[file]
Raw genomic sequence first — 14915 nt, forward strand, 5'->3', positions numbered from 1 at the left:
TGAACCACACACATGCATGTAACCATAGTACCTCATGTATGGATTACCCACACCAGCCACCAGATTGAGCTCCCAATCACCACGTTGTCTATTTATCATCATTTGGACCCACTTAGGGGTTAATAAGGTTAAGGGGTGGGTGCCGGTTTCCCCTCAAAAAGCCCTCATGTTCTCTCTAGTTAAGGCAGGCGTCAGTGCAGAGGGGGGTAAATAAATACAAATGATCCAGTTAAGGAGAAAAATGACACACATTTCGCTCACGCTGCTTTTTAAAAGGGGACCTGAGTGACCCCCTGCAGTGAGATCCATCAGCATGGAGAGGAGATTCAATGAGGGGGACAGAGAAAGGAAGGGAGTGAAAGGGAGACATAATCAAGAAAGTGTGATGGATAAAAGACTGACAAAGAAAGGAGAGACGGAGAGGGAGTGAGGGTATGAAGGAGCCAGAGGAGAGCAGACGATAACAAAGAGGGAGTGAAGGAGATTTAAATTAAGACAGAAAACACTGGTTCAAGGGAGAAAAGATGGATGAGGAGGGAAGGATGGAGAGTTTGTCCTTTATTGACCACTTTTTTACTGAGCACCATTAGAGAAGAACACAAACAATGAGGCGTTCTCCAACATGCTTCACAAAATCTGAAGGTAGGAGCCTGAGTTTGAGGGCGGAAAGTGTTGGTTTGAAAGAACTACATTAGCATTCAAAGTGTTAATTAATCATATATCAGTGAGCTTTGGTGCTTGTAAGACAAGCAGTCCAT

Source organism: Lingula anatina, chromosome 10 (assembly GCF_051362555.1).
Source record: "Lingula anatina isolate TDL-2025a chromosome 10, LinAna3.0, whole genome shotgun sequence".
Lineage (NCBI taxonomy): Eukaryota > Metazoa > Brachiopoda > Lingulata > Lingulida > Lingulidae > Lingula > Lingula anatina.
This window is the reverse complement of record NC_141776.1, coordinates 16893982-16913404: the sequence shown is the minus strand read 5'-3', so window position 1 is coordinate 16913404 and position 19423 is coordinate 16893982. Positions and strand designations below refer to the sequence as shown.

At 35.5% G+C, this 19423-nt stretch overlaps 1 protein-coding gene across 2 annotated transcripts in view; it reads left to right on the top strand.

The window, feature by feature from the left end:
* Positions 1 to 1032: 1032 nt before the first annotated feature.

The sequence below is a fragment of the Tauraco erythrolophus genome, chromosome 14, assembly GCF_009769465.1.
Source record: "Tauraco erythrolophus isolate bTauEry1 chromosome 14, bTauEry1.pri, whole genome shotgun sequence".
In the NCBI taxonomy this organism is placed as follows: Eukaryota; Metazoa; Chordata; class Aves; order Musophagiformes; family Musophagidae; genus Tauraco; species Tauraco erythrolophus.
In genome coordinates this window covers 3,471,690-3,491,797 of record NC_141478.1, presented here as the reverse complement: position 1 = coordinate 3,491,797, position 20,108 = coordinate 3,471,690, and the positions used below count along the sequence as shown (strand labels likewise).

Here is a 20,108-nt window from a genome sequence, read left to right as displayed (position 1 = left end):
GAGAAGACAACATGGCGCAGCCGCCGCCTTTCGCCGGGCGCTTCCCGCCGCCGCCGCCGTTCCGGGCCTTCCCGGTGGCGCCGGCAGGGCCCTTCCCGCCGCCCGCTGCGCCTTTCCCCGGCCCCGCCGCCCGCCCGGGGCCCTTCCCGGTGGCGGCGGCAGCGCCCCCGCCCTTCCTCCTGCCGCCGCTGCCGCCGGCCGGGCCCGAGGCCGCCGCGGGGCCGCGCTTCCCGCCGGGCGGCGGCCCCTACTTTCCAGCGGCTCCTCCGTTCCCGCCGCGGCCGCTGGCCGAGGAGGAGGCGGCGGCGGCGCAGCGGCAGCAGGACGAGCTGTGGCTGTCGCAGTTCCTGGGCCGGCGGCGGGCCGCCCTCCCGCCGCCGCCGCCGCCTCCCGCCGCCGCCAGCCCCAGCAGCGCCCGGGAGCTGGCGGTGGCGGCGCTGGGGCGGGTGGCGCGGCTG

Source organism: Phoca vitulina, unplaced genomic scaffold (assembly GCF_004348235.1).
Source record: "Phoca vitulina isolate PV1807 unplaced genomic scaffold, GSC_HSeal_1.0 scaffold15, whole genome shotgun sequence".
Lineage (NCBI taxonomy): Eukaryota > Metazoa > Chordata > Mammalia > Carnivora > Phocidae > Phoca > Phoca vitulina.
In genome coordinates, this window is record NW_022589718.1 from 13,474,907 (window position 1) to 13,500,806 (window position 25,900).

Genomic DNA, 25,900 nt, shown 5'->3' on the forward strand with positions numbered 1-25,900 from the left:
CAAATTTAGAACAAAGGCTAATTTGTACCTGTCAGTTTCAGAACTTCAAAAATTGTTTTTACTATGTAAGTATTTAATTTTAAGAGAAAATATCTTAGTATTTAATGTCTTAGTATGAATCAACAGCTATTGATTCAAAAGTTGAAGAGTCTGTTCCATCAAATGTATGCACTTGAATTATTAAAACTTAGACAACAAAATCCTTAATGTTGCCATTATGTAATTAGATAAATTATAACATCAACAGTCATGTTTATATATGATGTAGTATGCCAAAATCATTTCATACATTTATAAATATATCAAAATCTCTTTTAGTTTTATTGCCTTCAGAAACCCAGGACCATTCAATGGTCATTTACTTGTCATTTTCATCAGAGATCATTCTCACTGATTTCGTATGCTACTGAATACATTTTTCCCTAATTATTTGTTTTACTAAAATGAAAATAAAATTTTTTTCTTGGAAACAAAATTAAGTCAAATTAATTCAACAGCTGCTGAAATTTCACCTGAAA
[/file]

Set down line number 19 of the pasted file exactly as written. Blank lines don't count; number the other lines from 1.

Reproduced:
In genome coordinates, this window is record NW_022589718.1 from 13,474,907 (window position 1) to 13,500,806 (window position 25,900).